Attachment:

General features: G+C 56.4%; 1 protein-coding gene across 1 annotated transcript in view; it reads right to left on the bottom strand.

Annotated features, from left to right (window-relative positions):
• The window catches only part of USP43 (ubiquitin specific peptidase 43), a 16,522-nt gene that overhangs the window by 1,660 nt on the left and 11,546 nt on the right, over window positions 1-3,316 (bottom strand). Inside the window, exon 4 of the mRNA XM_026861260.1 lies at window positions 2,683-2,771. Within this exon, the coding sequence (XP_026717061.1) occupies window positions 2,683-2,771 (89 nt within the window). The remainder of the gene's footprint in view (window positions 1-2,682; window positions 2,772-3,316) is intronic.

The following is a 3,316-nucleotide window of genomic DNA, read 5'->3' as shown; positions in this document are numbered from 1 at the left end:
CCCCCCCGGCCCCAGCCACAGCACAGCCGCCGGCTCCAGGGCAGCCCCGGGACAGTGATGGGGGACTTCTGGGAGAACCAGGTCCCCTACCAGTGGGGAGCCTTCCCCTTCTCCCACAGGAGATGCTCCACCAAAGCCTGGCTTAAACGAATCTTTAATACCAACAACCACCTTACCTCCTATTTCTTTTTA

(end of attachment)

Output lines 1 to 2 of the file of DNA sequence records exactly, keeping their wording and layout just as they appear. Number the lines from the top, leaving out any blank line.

General features: G+C 56.4%; 1 protein-coding gene across 1 annotated transcript in view; it reads right to left on the bottom strand.

Annotated features, from left to right (window-relative positions):